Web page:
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Waka Safety Guidelines Launch

1 October 2001

Following extensive discussion, consultation, research and collaboration on the safety issues facing the waka community culminates on Thursday 4 October, with the launch of the National Safety Guidelines for Waka, Kaupapa Waka.

A number of incidents involving waka brought in to focus for Maori leaders, the waka community and the Maritime Safety Authority the need for a review of safety procedures.

A series of hui were held throughout the country with various Iwi and waka groups to gather information on traditional safety practices already in place, share concerns and discuss the establishment of national safety guidelines.

The two largest waka groups, Waka Ama (racing waka) and Waka Taua (ceremonial waka), were identified as having good safety records, but it was felt that the development of separate written safety guidelines would enhance the safety culture in to the future.

One of the most contentious issues discussed was that of life jackets, particularly in regard to Waka Taua.

“At first I thought it was going to be about forcing kaihoe to wear life jackets but as we went around the country and thrashed it out, it became clear that the safety of our men was the issue, not life jackets,” says veteran ocean voyager Hekenukumai Busby.

The safety guidelines include procedures, endorsed by the Maritime Safety Authority, to address safety issues that may arise from the capsize of a waka or man overboard. These include the use of chase boats which carry emergency equipment as well as life jackets for all the paddlers.



Hoturoa Kerr, of Nga Kaihoe o Aotearoa has been involved in Waka Ama for a number of years and has been integral in the process of consultation.

“One of the most important things to come out of this process has been the partnerships that have developed, the sharing of knowledge and experience. Maori have worked with Maori, Waka Ama have worked with Waka Taua and we have all worked with the MSA to produce procedures that are acceptable and inclusive,” says Mr Kerr.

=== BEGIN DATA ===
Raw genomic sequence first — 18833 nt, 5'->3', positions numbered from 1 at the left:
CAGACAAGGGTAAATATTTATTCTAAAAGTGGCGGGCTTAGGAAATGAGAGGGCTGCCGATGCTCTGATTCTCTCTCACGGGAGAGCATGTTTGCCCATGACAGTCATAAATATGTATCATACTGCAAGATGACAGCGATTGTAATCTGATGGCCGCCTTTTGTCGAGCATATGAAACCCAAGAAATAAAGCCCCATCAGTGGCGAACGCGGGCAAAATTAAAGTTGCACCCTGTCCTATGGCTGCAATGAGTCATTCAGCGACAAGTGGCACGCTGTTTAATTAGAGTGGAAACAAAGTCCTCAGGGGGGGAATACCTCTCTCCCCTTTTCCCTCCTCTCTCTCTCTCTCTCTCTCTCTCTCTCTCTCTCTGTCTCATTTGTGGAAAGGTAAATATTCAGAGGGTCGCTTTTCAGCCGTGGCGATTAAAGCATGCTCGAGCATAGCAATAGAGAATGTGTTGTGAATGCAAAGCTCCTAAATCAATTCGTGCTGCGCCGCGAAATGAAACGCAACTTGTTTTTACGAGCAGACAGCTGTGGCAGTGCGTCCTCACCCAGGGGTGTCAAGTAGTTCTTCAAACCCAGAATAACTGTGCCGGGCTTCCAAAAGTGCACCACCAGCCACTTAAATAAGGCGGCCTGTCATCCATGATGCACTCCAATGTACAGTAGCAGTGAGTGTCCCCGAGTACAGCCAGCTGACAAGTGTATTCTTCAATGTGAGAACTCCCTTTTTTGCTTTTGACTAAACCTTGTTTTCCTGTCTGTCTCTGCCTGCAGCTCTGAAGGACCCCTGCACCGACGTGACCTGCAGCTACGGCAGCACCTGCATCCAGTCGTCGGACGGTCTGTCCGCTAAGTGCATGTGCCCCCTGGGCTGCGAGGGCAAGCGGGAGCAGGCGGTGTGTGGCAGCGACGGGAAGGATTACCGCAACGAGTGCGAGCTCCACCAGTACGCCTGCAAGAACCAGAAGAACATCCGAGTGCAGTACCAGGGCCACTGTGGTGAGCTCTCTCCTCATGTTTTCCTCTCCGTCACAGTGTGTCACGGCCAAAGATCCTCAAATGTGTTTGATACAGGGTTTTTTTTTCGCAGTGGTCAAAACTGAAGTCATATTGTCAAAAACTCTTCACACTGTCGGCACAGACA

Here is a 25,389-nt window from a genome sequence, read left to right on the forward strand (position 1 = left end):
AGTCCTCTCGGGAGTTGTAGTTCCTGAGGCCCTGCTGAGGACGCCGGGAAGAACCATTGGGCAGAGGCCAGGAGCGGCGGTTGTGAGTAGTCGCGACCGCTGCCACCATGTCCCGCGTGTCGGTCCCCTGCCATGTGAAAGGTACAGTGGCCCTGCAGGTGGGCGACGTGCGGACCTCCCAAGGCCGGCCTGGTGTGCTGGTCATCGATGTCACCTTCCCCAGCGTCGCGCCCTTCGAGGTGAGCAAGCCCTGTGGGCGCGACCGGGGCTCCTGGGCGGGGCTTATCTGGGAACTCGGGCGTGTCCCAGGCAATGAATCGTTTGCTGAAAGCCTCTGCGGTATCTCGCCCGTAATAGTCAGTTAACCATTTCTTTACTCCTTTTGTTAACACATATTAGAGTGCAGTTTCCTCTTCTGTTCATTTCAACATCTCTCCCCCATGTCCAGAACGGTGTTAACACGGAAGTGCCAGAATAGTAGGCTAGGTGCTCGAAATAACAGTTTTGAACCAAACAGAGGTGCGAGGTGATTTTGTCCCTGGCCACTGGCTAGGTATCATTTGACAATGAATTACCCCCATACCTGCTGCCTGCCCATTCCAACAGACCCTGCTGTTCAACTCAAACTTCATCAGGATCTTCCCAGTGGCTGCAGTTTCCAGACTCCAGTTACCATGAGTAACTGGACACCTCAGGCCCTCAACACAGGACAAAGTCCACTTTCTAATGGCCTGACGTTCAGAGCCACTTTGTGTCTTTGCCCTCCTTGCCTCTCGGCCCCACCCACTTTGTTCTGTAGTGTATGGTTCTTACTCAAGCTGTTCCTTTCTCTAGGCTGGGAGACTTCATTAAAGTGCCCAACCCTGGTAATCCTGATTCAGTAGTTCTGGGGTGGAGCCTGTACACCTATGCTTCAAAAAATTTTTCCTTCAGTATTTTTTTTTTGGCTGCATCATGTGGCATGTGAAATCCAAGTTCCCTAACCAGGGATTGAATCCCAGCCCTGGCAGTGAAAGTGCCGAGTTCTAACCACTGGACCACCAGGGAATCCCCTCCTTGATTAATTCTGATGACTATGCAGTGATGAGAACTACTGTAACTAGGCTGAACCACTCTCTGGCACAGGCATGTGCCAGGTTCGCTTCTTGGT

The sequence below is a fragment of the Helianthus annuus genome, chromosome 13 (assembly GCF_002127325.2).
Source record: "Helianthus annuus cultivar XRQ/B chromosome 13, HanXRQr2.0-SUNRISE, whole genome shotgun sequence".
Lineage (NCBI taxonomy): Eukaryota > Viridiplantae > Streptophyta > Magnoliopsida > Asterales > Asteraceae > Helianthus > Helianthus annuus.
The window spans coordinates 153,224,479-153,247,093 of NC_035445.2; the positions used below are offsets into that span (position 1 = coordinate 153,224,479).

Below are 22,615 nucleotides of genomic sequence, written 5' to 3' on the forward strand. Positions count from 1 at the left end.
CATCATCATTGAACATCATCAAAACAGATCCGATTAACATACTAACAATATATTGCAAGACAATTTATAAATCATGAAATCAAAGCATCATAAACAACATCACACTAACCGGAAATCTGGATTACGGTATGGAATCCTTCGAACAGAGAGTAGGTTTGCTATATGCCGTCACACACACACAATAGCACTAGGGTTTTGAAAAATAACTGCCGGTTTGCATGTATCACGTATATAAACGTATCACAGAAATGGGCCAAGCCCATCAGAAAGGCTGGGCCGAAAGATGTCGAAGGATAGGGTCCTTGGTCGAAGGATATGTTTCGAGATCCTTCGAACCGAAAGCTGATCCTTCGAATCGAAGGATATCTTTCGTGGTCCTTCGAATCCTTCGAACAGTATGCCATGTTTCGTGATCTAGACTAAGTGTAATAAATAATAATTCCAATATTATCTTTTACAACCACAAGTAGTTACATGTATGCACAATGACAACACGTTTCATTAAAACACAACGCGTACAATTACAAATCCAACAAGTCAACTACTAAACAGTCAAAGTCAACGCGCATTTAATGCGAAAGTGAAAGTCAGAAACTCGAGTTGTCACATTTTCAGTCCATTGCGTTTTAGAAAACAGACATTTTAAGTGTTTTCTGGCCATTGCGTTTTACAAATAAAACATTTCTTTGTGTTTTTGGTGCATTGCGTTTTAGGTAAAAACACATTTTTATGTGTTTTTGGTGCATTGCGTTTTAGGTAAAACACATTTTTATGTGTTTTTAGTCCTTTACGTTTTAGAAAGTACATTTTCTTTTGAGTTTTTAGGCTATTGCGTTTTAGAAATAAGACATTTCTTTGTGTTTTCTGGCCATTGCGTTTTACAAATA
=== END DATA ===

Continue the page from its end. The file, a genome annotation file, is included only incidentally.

The guidelines have been developed by the waka community for the waka community and they go further than just detailing safety procedures. They clarify the roles and responsibilities of all those who paddle, support and embrace the waka as well as outlining training, operational and emergency procedures, equipment and construction requirements.

The formal launch of the safety guidelines acknowledges the establishment of a partnership with Maori, as well as recognising the process of consultation which has resulted in the development of the guidelines.

“The MSA works to promote safety on the water and we are pleased to have been able to support such a positive initiative, driven by the waka community to ensure the safety of their crews,” says Russell Kilvington, Director of Maritime Safety.

On 4 October 2001 Nga Waka Federation, Nga Kaihoe o Aotearoa and the Maritime Safety Authority will launch the National Safety Guidelines for Waka, Kaupapa Waka at Hobsons Wharf in the Viaduct Basin in Auckland.

Proceedings will start at 11.00am, featuring the arrival of Waka, welcome by Ngati Whatua, an address by the Minister of Transport, the Hon. Mark Gosche and on the water demonstrations of safety procedures and equipment.

Ends

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